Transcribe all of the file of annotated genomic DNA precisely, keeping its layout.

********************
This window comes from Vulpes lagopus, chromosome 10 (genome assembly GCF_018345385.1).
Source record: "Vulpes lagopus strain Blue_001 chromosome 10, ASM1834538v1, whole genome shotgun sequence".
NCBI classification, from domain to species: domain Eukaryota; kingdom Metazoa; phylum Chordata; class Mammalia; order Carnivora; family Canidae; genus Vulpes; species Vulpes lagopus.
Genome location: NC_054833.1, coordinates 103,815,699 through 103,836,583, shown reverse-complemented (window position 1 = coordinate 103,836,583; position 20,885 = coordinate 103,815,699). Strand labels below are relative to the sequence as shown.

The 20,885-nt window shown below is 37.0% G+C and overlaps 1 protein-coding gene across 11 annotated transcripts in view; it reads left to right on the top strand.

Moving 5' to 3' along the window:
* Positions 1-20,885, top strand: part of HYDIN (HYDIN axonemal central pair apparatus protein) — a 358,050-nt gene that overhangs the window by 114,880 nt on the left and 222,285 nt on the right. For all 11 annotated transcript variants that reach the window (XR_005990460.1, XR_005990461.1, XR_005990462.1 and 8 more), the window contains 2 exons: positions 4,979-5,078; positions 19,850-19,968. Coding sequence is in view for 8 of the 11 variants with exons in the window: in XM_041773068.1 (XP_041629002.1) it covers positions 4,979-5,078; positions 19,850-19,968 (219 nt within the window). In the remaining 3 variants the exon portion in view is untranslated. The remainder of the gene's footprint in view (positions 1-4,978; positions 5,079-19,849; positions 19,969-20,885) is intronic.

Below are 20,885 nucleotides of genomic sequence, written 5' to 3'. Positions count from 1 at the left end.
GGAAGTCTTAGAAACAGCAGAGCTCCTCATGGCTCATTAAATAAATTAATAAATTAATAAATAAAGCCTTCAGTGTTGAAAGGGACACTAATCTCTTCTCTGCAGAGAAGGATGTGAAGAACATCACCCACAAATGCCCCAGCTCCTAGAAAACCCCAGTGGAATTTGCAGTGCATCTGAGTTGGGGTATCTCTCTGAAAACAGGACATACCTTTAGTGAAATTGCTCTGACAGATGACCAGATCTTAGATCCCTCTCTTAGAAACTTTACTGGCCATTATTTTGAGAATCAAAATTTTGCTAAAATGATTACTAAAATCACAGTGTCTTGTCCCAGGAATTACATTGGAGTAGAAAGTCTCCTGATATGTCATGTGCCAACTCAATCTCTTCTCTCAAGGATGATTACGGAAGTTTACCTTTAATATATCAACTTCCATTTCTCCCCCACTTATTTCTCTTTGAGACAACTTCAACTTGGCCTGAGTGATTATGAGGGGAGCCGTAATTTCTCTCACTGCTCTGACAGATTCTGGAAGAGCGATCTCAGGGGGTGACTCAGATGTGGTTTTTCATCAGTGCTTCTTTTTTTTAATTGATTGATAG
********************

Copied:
This window comes from Vulpes lagopus, chromosome 10 (genome assembly GCF_018345385.1).
Source record: "Vulpes lagopus strain Blue_001 chromosome 10, ASM1834538v1, whole genome shotgun sequence".
NCBI classification, from domain to species: domain Eukaryota; kingdom Metazoa; phylum Chordata; class Mammalia; order Carnivora; family Canidae; genus Vulpes; species Vulpes lagopus.
Genome location: NC_054833.1, coordinates 103,815,699 through 103,836,583, shown reverse-complemented (window position 1 = coordinate 103,836,583; position 20,885 = coordinate 103,815,699). Strand labels below are relative to the sequence as shown.

The 20,885-nt window shown below is 37.0% G+C and overlaps 1 protein-coding gene across 11 annotated transcripts in view; it reads left to right on the top strand.

Moving 5' to 3' along the window:
* Positions 1-20,885, top strand: part of HYDIN (HYDIN axonemal central pair apparatus protein) — a 358,050-nt gene that overhangs the window by 114,880 nt on the left and 222,285 nt on the right. For all 11 annotated transcript variants that reach the window (XR_005990460.1, XR_005990461.1, XR_005990462.1 and 8 more), the window contains 2 exons: positions 4,979-5,078; positions 19,850-19,968. Coding sequence is in view for 8 of the 11 variants with exons in the window: in XM_041773068.1 (XP_041629002.1) it covers positions 4,979-5,078; positions 19,850-19,968 (219 nt within the window). In the remaining 3 variants the exon portion in view is untranslated. The remainder of the gene's footprint in view (positions 1-4,978; positions 5,079-19,849; positions 19,969-20,885) is intronic.

Below are 20,885 nucleotides of genomic sequence, written 5' to 3'. Positions count from 1 at the left end.
GGAAGTCTTAGAAACAGCAGAGCTCCTCATGGCTCATTAAATAAATTAATAAATTAATAAATAAAGCCTTCAGTGTTGAAAGGGACACTAATCTCTTCTCTGCAGAGAAGGATGTGAAGAACATCACCCACAAATGCCCCAGCTCCTAGAAAACCCCAGTGGAATTTGCAGTGCATCTGAGTTGGGGTATCTCTCTGAAAACAGGACATACCTTTAGTGAAATTGCTCTGACAGATGACCAGATCTTAGATCCCTCTCTTAGAAACTTTACTGGCCATTATTTTGAGAATCAAAATTTTGCTAAAATGATTACTAAAATCACAGTGTCTTGTCCCAGGAATTACATTGGAGTAGAAAGTCTCCTGATATGTCATGTGCCAACTCAATCTCTTCTCTCAAGGATGATTACGGAAGTTTACCTTTAATATATCAACTTCCATTTCTCCCCCACTTATTTCTCTTTGAGACAACTTCAACTTGGCCTGAGTGATTATGAGGGGAGCCGTAATTTCTCTCACTGCTCTGACAGATTCTGGAAGAGCGATCTCAGGGGGTGACTCAGATGTGGTTTTTCATCAGTGCTTCTTTTTTTTAATTGATTGATAG